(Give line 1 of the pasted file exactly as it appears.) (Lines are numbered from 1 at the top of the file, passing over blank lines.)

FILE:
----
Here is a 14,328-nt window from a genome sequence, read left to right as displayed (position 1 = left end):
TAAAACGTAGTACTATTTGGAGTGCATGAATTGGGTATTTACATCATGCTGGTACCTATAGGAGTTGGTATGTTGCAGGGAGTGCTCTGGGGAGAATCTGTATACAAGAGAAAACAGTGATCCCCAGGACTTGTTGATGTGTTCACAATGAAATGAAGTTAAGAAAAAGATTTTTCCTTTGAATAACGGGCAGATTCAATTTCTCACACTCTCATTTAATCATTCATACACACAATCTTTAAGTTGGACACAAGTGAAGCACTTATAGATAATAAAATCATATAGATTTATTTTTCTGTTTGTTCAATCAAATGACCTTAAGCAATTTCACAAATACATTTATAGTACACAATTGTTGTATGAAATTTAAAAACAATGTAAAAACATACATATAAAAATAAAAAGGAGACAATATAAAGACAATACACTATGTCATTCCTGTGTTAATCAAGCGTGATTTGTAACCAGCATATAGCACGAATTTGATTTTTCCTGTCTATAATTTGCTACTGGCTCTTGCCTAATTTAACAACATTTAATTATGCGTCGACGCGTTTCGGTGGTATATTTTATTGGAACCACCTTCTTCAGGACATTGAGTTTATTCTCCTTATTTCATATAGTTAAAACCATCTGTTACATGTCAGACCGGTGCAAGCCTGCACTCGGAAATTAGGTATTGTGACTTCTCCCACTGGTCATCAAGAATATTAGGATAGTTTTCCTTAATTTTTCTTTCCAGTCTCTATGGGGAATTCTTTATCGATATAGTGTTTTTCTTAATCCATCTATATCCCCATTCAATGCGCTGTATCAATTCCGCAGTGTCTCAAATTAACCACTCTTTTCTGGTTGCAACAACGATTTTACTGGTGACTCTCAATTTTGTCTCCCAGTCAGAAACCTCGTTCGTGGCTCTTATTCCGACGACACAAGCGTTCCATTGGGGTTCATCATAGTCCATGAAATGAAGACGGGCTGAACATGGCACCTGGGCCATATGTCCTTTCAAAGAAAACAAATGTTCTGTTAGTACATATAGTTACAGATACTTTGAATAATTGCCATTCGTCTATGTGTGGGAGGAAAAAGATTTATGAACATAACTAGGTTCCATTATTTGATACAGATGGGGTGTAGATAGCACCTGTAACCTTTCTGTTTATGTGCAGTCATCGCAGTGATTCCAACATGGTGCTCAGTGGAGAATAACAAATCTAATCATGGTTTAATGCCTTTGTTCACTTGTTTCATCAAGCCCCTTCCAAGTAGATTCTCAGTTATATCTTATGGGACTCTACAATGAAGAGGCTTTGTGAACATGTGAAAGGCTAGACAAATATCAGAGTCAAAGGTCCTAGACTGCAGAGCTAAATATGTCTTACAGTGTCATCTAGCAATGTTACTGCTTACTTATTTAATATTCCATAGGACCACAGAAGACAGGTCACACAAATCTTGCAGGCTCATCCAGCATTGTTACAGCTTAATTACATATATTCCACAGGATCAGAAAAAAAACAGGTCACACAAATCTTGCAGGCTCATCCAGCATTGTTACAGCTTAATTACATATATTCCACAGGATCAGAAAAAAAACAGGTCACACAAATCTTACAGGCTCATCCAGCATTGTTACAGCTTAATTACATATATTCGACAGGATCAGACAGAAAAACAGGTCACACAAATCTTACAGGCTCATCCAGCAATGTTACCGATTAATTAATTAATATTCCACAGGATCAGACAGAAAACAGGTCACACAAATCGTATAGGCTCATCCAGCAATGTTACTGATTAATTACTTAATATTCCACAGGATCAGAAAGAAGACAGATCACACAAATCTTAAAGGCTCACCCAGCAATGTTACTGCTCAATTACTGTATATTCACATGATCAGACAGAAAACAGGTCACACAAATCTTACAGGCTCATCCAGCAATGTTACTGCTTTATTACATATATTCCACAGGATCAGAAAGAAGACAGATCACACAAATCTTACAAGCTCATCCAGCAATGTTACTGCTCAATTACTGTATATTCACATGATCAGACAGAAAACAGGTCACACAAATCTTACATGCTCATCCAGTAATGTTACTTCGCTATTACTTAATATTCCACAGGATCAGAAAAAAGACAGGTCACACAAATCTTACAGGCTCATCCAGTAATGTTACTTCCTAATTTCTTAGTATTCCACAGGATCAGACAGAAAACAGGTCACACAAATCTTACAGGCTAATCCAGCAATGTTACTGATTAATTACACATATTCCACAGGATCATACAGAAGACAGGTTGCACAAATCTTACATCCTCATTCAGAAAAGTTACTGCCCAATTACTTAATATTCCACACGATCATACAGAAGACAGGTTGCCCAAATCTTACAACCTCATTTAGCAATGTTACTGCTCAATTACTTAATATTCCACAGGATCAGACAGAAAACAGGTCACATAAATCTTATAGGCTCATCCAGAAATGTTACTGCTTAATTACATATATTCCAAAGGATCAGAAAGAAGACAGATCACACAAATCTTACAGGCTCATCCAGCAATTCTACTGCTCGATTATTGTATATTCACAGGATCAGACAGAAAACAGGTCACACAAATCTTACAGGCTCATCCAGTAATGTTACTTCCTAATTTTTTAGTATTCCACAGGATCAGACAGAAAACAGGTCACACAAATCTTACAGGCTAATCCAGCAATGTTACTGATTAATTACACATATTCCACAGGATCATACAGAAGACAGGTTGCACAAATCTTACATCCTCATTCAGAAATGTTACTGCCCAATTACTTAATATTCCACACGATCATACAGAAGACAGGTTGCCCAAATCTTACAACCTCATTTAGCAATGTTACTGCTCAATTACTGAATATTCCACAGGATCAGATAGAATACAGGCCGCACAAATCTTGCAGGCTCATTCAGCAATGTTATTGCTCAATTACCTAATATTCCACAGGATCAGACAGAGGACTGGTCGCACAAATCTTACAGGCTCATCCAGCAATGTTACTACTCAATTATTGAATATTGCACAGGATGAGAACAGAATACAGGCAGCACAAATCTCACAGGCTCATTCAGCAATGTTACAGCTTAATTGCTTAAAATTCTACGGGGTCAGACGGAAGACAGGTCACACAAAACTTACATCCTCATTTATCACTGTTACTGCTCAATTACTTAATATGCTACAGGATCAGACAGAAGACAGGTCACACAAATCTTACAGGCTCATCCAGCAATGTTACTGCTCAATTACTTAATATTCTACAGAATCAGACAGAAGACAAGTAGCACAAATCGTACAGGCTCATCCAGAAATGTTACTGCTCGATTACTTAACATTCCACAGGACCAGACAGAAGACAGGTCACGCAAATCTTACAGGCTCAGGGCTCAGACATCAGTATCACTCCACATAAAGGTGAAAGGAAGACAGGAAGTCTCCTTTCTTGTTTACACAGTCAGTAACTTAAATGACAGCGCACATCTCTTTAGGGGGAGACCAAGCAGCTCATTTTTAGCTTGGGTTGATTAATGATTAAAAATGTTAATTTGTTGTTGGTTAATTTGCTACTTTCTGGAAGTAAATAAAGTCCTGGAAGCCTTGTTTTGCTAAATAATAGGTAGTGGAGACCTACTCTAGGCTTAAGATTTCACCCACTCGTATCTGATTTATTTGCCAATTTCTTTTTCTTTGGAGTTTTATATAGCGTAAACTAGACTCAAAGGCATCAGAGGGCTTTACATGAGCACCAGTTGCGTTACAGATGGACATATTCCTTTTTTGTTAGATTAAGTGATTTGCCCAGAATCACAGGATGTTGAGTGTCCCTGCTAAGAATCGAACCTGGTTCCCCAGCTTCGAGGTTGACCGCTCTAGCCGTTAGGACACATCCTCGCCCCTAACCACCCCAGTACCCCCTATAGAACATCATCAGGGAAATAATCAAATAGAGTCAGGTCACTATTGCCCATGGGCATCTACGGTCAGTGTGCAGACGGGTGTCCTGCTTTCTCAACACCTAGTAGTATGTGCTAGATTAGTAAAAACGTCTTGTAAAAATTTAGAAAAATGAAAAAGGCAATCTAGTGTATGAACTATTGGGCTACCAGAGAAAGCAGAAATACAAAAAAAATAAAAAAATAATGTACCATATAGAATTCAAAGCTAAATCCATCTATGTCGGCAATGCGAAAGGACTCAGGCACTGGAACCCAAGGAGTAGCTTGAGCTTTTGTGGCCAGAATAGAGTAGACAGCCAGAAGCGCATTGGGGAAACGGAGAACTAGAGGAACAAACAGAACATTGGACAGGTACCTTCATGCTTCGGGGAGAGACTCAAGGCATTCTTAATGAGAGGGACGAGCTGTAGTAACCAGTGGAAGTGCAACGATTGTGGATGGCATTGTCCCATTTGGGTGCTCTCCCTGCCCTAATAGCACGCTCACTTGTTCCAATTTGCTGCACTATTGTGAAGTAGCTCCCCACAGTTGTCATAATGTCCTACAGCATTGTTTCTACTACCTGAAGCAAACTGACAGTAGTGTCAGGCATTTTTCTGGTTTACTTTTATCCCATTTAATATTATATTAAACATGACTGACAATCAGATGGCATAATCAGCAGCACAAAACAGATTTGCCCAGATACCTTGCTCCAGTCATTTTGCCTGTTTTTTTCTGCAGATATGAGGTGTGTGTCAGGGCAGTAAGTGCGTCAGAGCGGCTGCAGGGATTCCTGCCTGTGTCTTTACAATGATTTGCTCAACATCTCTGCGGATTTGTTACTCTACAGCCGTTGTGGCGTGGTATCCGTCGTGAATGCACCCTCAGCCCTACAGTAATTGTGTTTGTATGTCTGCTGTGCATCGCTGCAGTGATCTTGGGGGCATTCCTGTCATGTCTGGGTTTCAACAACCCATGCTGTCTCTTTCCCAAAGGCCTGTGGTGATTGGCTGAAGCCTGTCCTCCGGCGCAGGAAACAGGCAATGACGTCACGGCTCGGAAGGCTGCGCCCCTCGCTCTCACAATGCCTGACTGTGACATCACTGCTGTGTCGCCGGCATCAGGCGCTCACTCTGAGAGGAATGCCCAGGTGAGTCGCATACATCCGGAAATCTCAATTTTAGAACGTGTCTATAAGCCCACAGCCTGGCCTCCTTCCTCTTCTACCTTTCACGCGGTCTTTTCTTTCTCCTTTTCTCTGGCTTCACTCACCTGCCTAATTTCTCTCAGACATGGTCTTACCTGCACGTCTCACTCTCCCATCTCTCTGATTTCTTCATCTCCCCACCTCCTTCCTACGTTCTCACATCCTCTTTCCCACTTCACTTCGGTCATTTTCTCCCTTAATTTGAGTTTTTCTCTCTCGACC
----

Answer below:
Here is a 14,328-nt window from a genome sequence, read left to right as displayed (position 1 = left end):